03 Jan 1999 13:21:17 +0100
>>>>> "Tril" == Tril <firstname.lastname@example.org> writes:
Tril> On Sat, 26 Dec 1998, Anders Petersson wrote (in
>> I was also thinking of "user" as the *final users* of the
>> system, not developers. I think these two groups are so
>> different in their needs that they should be separated from
>> each other. The users could retain their place, while
>> developers get a higher rank.
Tril> Here is my philosophy. Final users are the most important.
Tril> They are the people who the system should be most convenient
Tril> for. The needs of users are so diverse that pre-packaged
Tril> applications (written by someone else) can't always work.
Tril> The best solution in every case is to get a program written
Tril> specifically for that user, for the problem they have right
Tril> then. It only makes sense, then, to have the system assist
Tril> users in creating programs to solve their problems.
Here's mine :
`Programmers' and `end-users' are both users of the system. A user is
an entity which wants something to get done by the system. A
programmer wants to provide new services to users, and end-users just
want to use those services but do not want to build new ones. The more
I think about it, the more I think that the two categories are a false
problem which arose because of bad design of known systems. End-users
usually do not want to build new services because it looks too
complicated to them. They'd have to deal with concepts that have
nothing to do with their application domain and what they want to
achieve. But if the could build new services just by specifying them
using concepts of their application domain, I am sure that they would
do it. (see the code vs specs threads).
I don't think that we should consider these two arbitrary categories
of users in the design of the system. But I believe that different
users have different needs, and may not want to visualize information
in the same manner. But I postpone the problem in the GUI design
area : we should have a very customizable GUI, allowing different
users to visualize the same information in different ways.
>> >> [Tril:] >> That means no C-like inability to check array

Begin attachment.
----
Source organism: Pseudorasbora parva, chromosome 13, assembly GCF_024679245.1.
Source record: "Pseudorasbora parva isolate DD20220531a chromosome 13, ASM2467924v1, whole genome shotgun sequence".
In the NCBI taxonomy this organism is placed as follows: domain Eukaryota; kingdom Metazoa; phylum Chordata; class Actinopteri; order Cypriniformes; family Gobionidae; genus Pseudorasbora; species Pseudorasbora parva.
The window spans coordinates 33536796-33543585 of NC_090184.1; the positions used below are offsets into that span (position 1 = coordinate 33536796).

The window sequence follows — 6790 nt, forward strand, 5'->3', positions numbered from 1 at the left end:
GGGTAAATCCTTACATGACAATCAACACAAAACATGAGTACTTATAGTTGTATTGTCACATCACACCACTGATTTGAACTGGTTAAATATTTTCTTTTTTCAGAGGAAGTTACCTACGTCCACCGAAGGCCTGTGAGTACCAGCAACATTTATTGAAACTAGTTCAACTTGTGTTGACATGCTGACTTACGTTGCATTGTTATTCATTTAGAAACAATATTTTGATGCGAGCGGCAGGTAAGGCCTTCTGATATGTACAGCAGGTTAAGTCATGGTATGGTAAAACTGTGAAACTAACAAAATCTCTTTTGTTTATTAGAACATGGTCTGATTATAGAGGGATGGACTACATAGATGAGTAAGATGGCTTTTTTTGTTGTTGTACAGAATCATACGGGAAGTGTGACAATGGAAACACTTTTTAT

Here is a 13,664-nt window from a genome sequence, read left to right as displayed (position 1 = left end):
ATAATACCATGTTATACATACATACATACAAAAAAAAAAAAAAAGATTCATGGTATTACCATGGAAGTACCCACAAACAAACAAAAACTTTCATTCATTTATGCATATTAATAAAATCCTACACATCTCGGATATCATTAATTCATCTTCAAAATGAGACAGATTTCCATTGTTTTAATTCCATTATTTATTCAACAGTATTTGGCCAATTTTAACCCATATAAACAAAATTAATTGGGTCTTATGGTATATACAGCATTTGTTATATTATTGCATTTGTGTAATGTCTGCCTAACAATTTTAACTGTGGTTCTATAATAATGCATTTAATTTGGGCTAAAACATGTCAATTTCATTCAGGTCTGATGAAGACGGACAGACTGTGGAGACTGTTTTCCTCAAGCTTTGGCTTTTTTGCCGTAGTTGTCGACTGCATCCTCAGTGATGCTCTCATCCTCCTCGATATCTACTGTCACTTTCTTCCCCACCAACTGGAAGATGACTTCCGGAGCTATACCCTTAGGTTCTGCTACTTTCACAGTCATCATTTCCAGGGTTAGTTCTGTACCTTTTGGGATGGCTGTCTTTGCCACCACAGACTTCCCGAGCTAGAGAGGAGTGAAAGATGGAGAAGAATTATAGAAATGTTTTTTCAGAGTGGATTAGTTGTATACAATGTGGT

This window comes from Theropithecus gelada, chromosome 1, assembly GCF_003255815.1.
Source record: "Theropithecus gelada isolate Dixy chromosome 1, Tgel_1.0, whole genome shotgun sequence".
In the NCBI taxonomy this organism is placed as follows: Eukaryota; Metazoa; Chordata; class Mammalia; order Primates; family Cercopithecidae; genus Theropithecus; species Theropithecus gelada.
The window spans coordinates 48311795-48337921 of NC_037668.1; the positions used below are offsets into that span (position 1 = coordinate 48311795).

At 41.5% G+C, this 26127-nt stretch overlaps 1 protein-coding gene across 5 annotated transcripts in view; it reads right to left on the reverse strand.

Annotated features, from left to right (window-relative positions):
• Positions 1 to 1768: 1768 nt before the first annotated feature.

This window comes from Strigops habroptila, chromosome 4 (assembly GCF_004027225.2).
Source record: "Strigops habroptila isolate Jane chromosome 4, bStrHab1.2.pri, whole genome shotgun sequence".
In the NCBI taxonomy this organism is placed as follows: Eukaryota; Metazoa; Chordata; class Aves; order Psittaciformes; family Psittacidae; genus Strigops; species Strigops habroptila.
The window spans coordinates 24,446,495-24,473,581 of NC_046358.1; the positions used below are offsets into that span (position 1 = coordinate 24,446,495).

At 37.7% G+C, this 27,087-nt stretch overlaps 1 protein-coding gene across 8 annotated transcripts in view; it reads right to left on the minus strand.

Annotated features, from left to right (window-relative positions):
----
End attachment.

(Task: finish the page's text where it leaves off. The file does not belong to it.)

>> boundaries (for example). >> You CAN focus on stability in the
>> initial design: use strong type >> checking, throughout the
>> system. This just means that operations are not >> allowed to
>> operate on values that don't make sense. I am currently >>
>> developing a strong, integrated type system for TUNES, because
>> I believe >> it is the center of the system. There will be no
>> kernel, just this type >> system. All objects will take part
>> in the type system (or they won't >> exist).
>> Is the quality of the programmers' code really something system
>> developers can do anything about? How could it be?
Tril> Language designers can do something about it. At least,
Tril> they can design languages that allow maximum expressibility,
Tril> so the developer doesn't have to obfuscate the code to adapt
Tril> it to the language. This happens a lot in C because
Tril> programmers have to completely reorganize their program for
Tril> optimization. That should be the job of the compiler. Of
Tril> course, I go much farther and say that the choice of "data
Tril> structures", which are usually chosen for speed (linked list
Tril> vs. arrays vs. trees etc), should be abstracted so the
Tril> programmer doesn't need to decide, but the system can pick
Tril> which structure to use for data.
But I don't believe in the concept of `killer-language' which solves
every problems. We always have new needs and therefore new problems,
so to me the killer-language is a simple language which is built
around the idea of extensibility. And the more I think about it, the I
think that Lisp-like languages fullfill the definition. Extensibility
is achieved by adding new functions.
And the rest is dsign patterns ...